Here’s an example of Nike’s work. It moves emotionally and doesn’t ask the audience to remember the logic of why Nike is better than Adidas or Under Armour. This approach–often using video–is one of the reasons why Nike holds 40% market share of global athletic footwear (source: Retail Dive, 2021).

3. Using One Creative Platform That Shows Up Across Multiple Channels.

The Journal of Advertising Research has been tracking how the number of platforms a brand uses affects advertising ROI. They discovered ROI increases for each platform that’s added to a campaign.

Data such as this should remind marketers that audiences are distracted. So when a brand takes one creative idea and then expresses it across many different channels, it has a greater propensity to entice action.

Advertisers might be surprised to learn that this strategy can be done with existing budgets if proper annual planning is done to align media strategies and production budget allocations.

This is what GEICO does. Recall how many places you’ve seen the gecko… on TV, on a banner behind an airplane, on the web, at a sports stadium, in an airport. The Gecko even wrote a book.

How Middle Market Companies Are Built To Do This Too

Nike, Apple, and GEICO are all huge brands that have somehow navigated needing many layers of approval and input to launch an ad.

When creative work is subjected to multiple layers of people to receive buy-in, things get added, questioned, reworked, and before it’s all done, the ad concept gets weaker.

Middle market companies have a natural advantage because they have fewer layers of decision makers. There is greater likelihood that an amazing concept remains focused on one key message, retains its emotional appeal, and keeps consistent across multiple channels. If you’re not taking advantage of a more streamlined corporate structure for creative approvals, you are releasing a competitive advantage you naturally have.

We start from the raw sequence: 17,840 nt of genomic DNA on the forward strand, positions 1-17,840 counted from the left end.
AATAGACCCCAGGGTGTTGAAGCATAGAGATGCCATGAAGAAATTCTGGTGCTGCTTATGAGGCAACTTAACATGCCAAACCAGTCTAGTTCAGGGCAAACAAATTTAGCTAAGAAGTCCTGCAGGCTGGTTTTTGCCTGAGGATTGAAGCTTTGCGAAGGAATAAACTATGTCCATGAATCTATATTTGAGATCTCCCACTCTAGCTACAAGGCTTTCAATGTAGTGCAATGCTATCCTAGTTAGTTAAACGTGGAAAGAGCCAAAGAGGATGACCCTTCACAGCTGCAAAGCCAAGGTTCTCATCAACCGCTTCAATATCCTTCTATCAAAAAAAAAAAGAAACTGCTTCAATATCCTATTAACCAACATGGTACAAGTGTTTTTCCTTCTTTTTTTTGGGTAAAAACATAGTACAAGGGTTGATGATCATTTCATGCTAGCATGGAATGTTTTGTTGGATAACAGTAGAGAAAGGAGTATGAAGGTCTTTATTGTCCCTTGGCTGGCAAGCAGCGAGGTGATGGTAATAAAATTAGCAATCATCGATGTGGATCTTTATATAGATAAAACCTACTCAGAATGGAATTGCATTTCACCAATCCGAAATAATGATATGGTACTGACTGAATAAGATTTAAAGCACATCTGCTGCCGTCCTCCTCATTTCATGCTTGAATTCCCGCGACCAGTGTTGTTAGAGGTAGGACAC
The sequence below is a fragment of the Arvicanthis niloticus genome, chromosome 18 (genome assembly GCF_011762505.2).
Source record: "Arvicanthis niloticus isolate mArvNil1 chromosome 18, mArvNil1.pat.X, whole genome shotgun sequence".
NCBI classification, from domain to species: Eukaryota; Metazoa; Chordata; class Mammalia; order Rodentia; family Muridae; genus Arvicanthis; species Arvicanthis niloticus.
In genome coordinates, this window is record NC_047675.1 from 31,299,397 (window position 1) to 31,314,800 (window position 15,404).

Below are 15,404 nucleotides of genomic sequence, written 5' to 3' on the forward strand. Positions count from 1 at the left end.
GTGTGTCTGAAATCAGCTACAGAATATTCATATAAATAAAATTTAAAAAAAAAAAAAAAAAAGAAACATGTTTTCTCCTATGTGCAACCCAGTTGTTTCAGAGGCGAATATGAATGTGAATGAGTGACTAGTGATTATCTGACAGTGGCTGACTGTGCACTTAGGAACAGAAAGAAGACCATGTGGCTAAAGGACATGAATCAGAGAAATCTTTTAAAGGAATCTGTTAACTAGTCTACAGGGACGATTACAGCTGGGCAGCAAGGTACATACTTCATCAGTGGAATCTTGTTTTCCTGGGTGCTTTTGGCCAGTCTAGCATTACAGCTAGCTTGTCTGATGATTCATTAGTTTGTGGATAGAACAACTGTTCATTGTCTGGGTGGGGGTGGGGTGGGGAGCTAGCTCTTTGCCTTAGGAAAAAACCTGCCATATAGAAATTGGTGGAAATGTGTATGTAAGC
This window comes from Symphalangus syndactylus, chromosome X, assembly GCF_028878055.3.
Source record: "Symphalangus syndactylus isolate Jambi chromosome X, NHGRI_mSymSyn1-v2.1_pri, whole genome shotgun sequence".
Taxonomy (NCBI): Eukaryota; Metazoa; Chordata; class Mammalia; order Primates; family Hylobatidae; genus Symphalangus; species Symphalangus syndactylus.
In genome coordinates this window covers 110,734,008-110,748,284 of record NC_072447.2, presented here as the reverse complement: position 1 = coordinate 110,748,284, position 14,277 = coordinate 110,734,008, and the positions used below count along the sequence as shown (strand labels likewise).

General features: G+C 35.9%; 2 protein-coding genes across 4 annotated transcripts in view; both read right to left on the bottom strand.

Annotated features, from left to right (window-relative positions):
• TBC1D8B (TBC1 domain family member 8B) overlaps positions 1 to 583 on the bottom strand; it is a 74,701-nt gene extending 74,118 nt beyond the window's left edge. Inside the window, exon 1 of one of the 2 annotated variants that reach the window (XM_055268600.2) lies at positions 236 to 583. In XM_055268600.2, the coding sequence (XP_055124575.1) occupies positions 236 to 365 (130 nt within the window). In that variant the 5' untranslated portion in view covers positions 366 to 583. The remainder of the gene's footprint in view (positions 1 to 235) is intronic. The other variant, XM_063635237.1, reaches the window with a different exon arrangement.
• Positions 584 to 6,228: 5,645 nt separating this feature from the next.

Doing this doesn’t mean keeping things closed off to other employees. In fact, it sounds counter-intuitive, but middle market companies can actually get more people involved upfront before creative development begins.

The middle market has a naturally collaborative nature. People outside of marketing can be invited to upfront brainstorms without crossing corporate boundaries. Involving people in more informal discussions or work sessions (sometimes with your agency partners) allows employees to be involved in the creative process yet keeps it away from trying to shoehorn feedback in an ad once it’s being circulated.

If middle market companies can involve employees early on and then focus the feedback once ads are created, they will be much more able to create focused, emotion-forward, multichannel advertising.

Remember, when it comes to your advertising, you are likely outspent, which means you need to outsmart. So don’t be afraid to say “yes” to an ad that says only one message, or leans into emotion over logic. Research is on your side that those tactics will be effective.

Background: Drake Cooper

Drake Cooper is an advertising and marketing agency that increases the value of mid-market companies using advertising, media, digital content and environments, data analysis, brand strategy, video and photography, and creativity.

With a motto of “building brands for the ambitious,” the agency works with clients around the country and has developed a reputation for having one of the most collaborative work styles in the industry. Drake Cooper specializes in working with mid-sized, growing brands and has tailored the agency’s services to be of maximum value to organizations that are largely outspent by larger competitors.

Drake Cooper was founded in 1978 and is one of the few employee-owned advertising agencies in the United States. The agency is known for its strategy and creativity, which has led to an agency-client relationship tenure of more than three times the industry average. Read more about Drake Cooper in their NCMM Company Spotlight here.